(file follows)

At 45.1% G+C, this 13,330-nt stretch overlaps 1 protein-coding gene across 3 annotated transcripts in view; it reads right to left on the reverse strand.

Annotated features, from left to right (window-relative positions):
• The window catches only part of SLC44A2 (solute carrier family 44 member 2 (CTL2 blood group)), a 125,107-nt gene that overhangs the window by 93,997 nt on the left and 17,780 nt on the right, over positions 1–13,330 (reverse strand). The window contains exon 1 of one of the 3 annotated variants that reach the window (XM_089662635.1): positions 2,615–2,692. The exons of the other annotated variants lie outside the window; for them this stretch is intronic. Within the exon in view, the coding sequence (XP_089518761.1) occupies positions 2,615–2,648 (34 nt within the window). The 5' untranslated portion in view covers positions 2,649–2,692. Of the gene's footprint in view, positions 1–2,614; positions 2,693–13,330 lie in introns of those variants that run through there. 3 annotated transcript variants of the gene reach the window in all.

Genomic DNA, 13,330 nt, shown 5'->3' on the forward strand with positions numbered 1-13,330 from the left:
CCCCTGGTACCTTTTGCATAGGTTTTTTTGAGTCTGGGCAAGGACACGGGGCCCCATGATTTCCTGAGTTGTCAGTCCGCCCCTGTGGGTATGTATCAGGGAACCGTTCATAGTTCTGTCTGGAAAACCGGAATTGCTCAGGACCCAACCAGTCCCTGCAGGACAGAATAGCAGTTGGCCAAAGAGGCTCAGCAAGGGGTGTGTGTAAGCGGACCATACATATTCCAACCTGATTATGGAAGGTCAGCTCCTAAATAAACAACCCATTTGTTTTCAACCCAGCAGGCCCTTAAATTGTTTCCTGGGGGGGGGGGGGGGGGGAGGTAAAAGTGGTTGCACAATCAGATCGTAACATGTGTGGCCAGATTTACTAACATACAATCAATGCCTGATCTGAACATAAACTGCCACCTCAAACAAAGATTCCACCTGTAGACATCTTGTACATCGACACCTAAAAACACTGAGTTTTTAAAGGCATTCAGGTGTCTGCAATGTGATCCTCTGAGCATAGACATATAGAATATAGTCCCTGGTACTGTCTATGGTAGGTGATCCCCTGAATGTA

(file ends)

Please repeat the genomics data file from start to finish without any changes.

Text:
At 45.1% G+C, this 13,330-nt stretch overlaps 1 protein-coding gene across 3 annotated transcripts in view; it reads right to left on the reverse strand.

Annotated features, from left to right (window-relative positions):
• The window catches only part of SLC44A2 (solute carrier family 44 member 2 (CTL2 blood group)), a 125,107-nt gene that overhangs the window by 93,997 nt on the left and 17,780 nt on the right, over positions 1–13,330 (reverse strand). The window contains exon 1 of one of the 3 annotated variants that reach the window (XM_089662635.1): positions 2,615–2,692. The exons of the other annotated variants lie outside the window; for them this stretch is intronic. Within the exon in view, the coding sequence (XP_089518761.1) occupies positions 2,615–2,648 (34 nt within the window). The 5' untranslated portion in view covers positions 2,649–2,692. Of the gene's footprint in view, positions 1–2,614; positions 2,693–13,330 lie in introns of those variants that run through there. 3 annotated transcript variants of the gene reach the window in all.

Genomic DNA, 13,330 nt, shown 5'->3' on the forward strand with positions numbered 1-13,330 from the left:
CCCCTGGTACCTTTTGCATAGGTTTTTTTGAGTCTGGGCAAGGACACGGGGCCCCATGATTTCCTGAGTTGTCAGTCCGCCCCTGTGGGTATGTATCAGGGAACCGTTCATAGTTCTGTCTGGAAAACCGGAATTGCTCAGGACCCAACCAGTCCCTGCAGGACAGAATAGCAGTTGGCCAAAGAGGCTCAGCAAGGGGTGTGTGTAAGCGGACCATACATATTCCAACCTGATTATGGAAGGTCAGCTCCTAAATAAACAACCCATTTGTTTTCAACCCAGCAGGCCCTTAAATTGTTTCCTGGGGGGGGGGGGGGGGGGAGGTAAAAGTGGTTGCACAATCAGATCGTAACATGTGTGGCCAGATTTACTAACATACAATCAATGCCTGATCTGAACATAAACTGCCACCTCAAACAAAGATTCCACCTGTAGACATCTTGTACATCGACACCTAAAAACACTGAGTTTTTAAAGGCATTCAGGTGTCTGCAATGTGATCCTCTGAGCATAGACATATAGAATATAGTCCCTGGTACTGTCTATGGTAGGTGATCCCCTGAATGTA